Many of the media databases, source listings and monitoring services that are widespread in the public relations industry cost thousands of dollars annually, which can be prohibitive for many independent PR practitioners and small businesses. Yet as new online tools continue to gain popularity in the communication fields, opportunities to refine pitching skills and increase reach have become readily available. Here are five such tools PR professionals can use for free:

HARO Connects Journalists with Sources, Increases Press Opportunities for PR Professionals

In 2008, PR Veteran Peter Shankman revolutionized news gathering practices with Help a Reporter Out (HARO), which helps journalists locate relevant sources. Reporters, editors and reputable bloggers submit online queries to the HARO staff, and the requests are compiled and e-mailed to potential sources three times every weekday.

Anyone can opt-in to receive these e-mails from the HARO, provided he or she agrees not to SPAM or e-mail off-topic pitches to journalists. For experienced PR pros, this should be common knowledge.

Within its first year, HARO penetrated media markets of all sizes around the United States, and it has opened up a new world of press opportunities for PR professionals to leverage for their clients and respective companies. Yet in order to secure interviews, it’s usually necessary to respond to queries quickly. By April 2009, more than 75,000 sources had signed up for the service, according to a Scott Gerber’s profile of Shankman in Entrepreneur, which can make the competition stiff for competing sources.

Gobbledygook Grader Analyzes Content for Press Releases

Effective press release writing is as much an art as it is a science. Hubspot’s Gobbledygook Grader has an online form in which users can submit their press releases (or any other piece of marketing collateral) to have it checked for gobbledygook, jargon, clichés and over-used words. A grade and full report is e-mailed to the submitter.

PR writers who make an effort to understand the reasons behind the revisions and apply the lessons learned will likely communicate more effectively and concisely over time, increasing their audiences’ comprehension of desired subjects.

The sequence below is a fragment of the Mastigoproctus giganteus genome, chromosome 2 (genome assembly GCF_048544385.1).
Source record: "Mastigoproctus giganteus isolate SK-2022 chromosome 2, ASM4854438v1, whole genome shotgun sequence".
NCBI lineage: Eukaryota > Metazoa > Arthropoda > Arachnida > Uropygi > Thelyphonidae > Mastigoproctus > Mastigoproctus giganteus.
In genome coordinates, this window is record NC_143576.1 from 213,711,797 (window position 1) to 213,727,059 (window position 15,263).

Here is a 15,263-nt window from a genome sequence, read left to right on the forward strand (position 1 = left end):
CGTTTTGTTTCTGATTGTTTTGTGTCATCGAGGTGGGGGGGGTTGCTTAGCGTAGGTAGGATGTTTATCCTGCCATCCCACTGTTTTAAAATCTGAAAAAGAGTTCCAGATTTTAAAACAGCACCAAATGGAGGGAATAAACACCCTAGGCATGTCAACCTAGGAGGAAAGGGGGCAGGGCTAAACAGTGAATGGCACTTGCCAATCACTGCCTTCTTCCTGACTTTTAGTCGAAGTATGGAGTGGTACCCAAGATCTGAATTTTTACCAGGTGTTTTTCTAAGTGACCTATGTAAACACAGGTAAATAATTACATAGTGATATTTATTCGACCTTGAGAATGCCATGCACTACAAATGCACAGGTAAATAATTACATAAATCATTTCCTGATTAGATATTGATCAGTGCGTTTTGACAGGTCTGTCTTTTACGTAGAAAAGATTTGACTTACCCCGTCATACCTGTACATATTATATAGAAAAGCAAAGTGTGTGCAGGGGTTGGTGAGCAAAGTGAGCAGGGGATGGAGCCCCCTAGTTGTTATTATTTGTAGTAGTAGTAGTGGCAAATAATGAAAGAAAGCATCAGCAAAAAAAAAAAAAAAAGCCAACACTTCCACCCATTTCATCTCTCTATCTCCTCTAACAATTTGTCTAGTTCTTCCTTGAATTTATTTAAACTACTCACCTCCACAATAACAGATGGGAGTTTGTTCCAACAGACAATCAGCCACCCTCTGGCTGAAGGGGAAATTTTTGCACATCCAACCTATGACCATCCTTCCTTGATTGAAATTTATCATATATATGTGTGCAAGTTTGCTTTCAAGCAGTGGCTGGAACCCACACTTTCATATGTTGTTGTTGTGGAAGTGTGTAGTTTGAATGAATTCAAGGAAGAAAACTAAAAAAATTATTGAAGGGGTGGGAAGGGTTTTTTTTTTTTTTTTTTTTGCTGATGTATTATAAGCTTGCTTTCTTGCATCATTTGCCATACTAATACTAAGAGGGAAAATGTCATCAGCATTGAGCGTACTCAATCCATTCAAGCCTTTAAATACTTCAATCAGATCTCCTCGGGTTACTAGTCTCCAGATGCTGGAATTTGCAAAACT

PitchEngine Helps PR Practitioners Leverage Social Media and Multimedia

PitchEngine is an online tool that allows users to create social media releases, or SMRs. Often used in tandem with the traditional press release, SMRs feature links, social bookmarks, photos, graphics, videos, RSS feeds and a bulleted, quick-facts approach. An SMR can aid search engine optimization and help spread messages through social networking sites like Twitter and Facebook.

PitchEngine users can create an SMR for free and the content will remain visible on the Web for 30 days. Companies can pay a reasonable fee to keep releases posted online indefinitely and to create SMR newsrooms. All SMRs are distributed to Google News and through RSS feeds.

PR Pros Can Build Journalist Relationships Through Twitter

Hundreds of journalists and news organizations are active on Twitter, a micro-blogging service that allows users to communicate with each other and post news in 140 characters or less. Many are seeking tips and story ideas via tweets, so attentive followers can acquire press coverage and build relationships with timely responses.

Several PR pros and social media experts pooled their connections to develop the Media on Twitter Database. This is the most comprehensive listing for Twittering journalists at the local, national and international levels. Journalists are categorized by state, media outlet and beat.

Google Alerts Track Online News

Google Alerts monitor the frequency of specified terms on the Web. Submit a search term, such as a company name or executive, and Google will send you an e-mail each time the term appears online. It’s an effective way to monitor company news, industry trends or competitors’ behavior. The alert can be restricted to search terms that appear on news sites, blogs or videos. Terms with multiple words should be entered into the system with quote marks.

While many resources for PR professionals are costly, free resources are also available that help practitioners expand their networks and refine their pitching and writing skills. As these online tools foster new introductions, more newsworthy stories and fresh ideas will reach the public.